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Can we have hard-coded roles in ASP.NET Identity? RRS feed

  • Question

  • User-1158769213 posted

    I'm new to ASP.NET Identity, and am struggling with roles. My previous experience in in desktop apps (where we obviously couldn't use ASP.NET Identity, and mainly rolled our own roles), and we usually added an enum for the roles. This enabled us to refer to them unambiguously in code.

    ASP.NET Identity seems to require roles stored in the database. My main issue with this is that we can't guarantee that everyone (all developers, the test and production databases) will have the same data in our databases. By using an enum, the data is hard-coded in the code, so no possibility of ambiguity.

    A secondary (but still very important) issue is that roles seem to rely on you using hard-coded strings...

    [Authorize(Roles = "SomeRole")]
    public IActionResult SomeAction() =>
      View();
    

    This seems brittle. It's all too easy to mistype the role name, and what if we want to change the name? We'd have to hunt down every instance of the hard-coded string and change it.

    To clarify, roles are being used to restrict access to certain areas of the web site. We will have a fixed set of roles, which will rarely change. If they do change, the code will need to change with them, so dynamic access to roles (eg via a CRUD section of the site) is pointless.

    Can we do this? If not, how do we get around the issue of knowing how to refer to roles that may not exist?

    Thursday, May 2, 2019 10:35 PM

All replies

  • User1724605321 posted

    Hi Yossu ,

    You can firstly list all the roles in database with interacting with the  RoleManager  :

    roleManager.Roles.ToList();

    Then you could create your enum type to store the role id and name , so that the enum could be used in entire your application .

    Best Regards,

    Nan Yu

    Friday, May 3, 2019 2:07 AM
  • User-1158769213 posted

    Thanks for the reply, but I don't see how it helps. You're still relying on database values for the roles, and as I pointed out, these might not be the same across everyone's database.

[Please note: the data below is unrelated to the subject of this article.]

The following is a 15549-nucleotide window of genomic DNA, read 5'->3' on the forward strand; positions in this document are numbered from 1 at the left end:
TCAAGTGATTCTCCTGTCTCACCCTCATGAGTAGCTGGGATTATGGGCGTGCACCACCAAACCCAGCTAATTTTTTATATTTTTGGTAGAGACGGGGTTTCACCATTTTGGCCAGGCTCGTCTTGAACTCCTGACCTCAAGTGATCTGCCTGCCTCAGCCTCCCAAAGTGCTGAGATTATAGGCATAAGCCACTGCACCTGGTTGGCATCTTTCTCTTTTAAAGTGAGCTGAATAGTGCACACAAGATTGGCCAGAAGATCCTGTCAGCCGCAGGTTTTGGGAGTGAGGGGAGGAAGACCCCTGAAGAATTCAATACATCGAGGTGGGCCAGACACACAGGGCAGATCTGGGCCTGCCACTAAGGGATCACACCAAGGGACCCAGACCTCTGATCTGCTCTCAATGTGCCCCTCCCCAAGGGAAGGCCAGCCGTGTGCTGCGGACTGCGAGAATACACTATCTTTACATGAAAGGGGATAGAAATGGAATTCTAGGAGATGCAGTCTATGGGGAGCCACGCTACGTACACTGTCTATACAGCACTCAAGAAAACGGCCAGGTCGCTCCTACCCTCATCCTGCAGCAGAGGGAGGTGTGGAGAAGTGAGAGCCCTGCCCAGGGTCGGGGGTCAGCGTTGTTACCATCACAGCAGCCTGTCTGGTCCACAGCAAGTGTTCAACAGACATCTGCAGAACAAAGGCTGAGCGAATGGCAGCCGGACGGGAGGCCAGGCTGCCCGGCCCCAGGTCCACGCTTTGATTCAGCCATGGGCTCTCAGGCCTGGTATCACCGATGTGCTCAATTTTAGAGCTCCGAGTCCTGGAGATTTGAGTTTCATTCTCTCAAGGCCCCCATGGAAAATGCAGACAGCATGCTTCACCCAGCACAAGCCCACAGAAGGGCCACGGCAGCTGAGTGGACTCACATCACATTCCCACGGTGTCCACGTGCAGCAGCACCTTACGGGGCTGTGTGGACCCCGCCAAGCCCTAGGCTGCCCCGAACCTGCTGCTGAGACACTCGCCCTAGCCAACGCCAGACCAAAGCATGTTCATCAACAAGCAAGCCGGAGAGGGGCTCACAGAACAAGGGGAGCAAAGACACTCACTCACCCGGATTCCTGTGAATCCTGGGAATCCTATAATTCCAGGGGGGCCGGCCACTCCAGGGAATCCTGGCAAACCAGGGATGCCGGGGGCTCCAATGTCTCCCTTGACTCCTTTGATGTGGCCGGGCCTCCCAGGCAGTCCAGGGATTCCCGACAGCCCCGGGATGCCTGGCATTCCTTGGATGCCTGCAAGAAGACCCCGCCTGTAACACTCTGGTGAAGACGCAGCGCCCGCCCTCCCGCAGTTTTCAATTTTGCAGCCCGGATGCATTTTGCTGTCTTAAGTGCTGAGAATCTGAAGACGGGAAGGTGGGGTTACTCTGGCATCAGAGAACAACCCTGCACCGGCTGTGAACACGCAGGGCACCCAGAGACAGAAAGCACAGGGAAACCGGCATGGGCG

Thanks anyway, any other ideas?

    Friday, May 3, 2019 2:47 PM
  • User1724605321 posted

    Hi Yossu ,

    If you don't want to rely on database , you need to crate database scripts to manually create roles in each database , you can create roles in table `AspNetRoles`  , and link the user and roles in table  `AspNetUserRoles`  , but with that way , if you changed the hard-code roles in your application , each of your database roles should sync to get the new values.

    Best Regards,

    Nan Yu

    Monday, May 6, 2019 1:58 AM
  • User753101303 posted

    Hi,

    It really depends on what you want to do exactly. Do you have an idea about the kind of role customization you would expect for a given database (ie how a user could create a role and then take that new role into account in your app). If you want to "group" users it might be something you'll keep separate from roles (and assign to users all the roles attached to those groups ?).

    This is for .NET Core but you could still have a look at https://docs.microsoft.com/en-us/aspnet/core/security/authorization/introduction?view=aspnetcore-2.2 that could help maybe to better narrow down which kind of scenario you need.

    Edit: or for now using constant strings could be enough (?) ie the following should work : 

    [Authorize(Roles = KnownRoles.SomeRole)]

    Tuesday, May 7, 2019 8:56 AM
  • User-1158769213 posted

    Hello,

    Thanks for the reply.

    As I explained in my first post, we will have fixed roles that will be created when the web site is first created, and rarely changed. If they are changed, it will involve a corresponding code change. We are not modifying roles from the site.

    I think your last line gives me what I need. I don't seem to be able to avoid storing the roles in the database, but by using a constant for the role name, we avoid the problem of people having differences in their databases. I thought you needed to refer to roles by their ID, which could be different for different devs, but it seems we can refer to them by role name, and if we don't have a facility in the site for modifying them, the chances of this going wrong are negligible.

    Thanks again

    Tuesday, May 7, 2019 4:46 PM
  • User-2054057000 posted

    In ASP.NET Identity you can definitely create as many hard-coded roles as you want. Kindly check this doc - How to work with Roles in Identity System

    Thursday, May 16, 2019 11:47 AM